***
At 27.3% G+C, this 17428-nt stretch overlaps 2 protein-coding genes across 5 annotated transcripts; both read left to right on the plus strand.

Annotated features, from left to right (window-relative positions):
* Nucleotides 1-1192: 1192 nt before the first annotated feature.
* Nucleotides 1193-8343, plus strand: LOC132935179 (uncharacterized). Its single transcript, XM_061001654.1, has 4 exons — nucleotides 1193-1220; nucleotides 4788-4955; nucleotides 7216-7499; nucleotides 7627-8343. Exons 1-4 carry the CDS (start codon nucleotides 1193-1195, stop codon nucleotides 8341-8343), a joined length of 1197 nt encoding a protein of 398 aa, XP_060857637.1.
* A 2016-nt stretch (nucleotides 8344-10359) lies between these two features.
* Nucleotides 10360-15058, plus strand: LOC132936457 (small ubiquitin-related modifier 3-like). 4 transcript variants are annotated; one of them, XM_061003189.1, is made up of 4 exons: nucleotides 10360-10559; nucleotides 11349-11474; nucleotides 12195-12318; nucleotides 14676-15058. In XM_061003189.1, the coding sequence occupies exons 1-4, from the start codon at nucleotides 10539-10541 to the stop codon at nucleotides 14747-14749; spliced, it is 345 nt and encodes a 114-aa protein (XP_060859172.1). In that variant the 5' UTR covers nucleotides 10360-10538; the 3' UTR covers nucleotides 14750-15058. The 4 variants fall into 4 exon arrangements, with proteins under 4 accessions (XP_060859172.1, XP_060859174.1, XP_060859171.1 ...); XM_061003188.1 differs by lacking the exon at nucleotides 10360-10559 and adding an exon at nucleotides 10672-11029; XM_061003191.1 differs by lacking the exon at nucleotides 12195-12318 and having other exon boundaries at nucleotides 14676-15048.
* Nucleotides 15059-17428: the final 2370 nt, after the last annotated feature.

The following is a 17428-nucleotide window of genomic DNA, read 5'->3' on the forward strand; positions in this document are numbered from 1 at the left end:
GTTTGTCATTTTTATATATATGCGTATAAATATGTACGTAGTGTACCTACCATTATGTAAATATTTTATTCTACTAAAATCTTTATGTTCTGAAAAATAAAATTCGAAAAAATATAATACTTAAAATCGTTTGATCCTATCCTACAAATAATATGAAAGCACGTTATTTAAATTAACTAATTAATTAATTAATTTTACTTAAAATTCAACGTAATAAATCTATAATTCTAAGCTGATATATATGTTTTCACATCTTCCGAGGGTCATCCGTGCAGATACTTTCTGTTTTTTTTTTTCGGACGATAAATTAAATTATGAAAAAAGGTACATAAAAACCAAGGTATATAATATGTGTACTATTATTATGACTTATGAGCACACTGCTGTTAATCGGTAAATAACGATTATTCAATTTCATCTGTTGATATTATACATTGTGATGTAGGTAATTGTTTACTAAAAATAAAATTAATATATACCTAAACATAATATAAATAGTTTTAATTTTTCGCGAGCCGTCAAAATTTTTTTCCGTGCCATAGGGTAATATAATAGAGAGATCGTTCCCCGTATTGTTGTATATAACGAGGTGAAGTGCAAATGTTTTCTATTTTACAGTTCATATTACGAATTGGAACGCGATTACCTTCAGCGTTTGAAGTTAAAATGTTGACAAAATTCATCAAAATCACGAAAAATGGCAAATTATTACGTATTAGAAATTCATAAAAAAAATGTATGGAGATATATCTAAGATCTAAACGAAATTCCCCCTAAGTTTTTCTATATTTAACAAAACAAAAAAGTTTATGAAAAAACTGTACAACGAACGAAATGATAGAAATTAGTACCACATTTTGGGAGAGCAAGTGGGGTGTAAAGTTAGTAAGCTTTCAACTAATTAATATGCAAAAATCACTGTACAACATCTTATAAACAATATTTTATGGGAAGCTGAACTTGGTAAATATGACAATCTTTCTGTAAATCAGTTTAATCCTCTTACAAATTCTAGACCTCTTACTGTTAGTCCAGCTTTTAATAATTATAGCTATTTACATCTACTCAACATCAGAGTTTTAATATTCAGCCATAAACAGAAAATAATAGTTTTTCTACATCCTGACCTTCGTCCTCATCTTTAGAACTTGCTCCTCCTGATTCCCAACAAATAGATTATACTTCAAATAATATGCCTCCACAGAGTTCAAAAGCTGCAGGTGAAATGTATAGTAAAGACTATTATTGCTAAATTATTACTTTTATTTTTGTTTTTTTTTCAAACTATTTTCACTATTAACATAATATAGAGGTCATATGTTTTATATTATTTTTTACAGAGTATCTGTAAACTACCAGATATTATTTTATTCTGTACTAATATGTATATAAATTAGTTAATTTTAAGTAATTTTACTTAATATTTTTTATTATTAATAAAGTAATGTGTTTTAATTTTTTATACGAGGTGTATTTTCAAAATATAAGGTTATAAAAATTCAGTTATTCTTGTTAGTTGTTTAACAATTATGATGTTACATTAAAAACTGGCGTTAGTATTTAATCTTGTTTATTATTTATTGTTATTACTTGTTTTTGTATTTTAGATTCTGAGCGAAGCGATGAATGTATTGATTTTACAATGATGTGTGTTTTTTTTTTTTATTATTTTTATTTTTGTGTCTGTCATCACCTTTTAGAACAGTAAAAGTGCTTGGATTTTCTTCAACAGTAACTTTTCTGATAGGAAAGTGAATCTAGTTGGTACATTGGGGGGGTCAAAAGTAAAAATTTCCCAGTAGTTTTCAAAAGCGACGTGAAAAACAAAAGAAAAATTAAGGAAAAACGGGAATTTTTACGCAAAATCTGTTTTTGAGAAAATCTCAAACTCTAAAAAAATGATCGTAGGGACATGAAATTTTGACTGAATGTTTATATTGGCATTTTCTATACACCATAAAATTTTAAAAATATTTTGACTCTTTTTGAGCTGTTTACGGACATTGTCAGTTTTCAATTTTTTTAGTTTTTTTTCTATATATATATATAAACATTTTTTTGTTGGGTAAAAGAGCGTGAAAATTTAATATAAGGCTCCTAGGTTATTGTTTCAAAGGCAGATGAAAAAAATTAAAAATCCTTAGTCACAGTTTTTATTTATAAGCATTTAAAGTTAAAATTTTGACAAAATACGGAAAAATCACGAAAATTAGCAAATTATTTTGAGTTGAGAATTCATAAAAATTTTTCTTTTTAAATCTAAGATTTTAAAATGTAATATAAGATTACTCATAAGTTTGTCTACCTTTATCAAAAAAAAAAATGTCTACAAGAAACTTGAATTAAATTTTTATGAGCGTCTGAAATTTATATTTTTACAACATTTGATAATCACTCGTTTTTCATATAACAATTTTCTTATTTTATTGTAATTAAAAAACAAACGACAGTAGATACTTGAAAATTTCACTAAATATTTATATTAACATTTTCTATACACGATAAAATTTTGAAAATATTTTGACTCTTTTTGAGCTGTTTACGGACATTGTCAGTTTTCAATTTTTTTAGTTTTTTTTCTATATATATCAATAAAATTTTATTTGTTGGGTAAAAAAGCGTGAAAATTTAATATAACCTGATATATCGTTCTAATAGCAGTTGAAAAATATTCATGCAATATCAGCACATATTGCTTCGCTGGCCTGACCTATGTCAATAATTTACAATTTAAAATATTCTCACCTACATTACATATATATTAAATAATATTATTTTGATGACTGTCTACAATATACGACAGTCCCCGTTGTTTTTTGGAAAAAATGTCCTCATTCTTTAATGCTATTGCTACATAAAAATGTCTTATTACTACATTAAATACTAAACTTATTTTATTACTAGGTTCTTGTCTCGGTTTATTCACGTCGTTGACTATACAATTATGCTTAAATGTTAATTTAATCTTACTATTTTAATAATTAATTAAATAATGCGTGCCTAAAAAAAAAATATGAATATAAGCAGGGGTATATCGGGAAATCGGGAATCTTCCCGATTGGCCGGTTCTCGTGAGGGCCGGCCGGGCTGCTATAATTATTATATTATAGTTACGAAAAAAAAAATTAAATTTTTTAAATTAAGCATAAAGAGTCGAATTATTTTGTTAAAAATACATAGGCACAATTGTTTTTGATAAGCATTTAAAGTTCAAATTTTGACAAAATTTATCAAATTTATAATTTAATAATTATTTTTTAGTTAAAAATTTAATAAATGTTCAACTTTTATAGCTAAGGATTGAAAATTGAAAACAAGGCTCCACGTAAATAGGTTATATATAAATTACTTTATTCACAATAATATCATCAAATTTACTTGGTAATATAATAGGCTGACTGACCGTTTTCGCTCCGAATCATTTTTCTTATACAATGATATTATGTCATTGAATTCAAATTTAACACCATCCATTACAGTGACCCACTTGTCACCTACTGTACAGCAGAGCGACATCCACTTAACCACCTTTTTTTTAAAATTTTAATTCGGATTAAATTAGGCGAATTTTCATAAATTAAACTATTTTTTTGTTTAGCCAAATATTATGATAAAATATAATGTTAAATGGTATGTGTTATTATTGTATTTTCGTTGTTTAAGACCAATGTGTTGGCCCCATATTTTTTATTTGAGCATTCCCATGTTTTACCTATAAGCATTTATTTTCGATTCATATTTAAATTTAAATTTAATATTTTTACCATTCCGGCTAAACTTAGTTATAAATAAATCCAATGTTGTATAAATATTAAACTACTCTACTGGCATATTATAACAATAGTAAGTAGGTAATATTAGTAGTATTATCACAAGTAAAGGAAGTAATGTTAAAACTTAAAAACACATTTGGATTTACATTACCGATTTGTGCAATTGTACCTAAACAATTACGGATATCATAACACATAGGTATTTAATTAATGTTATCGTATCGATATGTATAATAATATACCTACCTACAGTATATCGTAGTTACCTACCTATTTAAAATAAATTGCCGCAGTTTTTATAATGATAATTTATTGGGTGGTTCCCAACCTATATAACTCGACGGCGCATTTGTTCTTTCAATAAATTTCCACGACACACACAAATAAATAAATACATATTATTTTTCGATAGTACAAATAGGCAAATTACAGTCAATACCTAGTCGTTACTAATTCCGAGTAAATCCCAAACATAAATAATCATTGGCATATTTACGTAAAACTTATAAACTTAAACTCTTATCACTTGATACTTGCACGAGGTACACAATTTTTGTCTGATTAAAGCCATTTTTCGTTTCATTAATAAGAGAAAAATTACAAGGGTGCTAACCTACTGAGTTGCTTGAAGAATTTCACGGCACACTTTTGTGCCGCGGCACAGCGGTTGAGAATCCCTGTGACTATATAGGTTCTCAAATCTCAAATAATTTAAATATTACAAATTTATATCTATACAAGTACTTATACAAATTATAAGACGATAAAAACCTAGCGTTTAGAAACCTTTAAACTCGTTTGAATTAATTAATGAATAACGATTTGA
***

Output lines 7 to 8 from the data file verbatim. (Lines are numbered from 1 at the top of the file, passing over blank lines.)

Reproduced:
* Nucleotides 15059-17428: the final 2370 nt, after the last annotated feature.

The following is a 17428-nucleotide window of genomic DNA, read 5'->3' on the forward strand; positions in this document are numbered from 1 at the left end: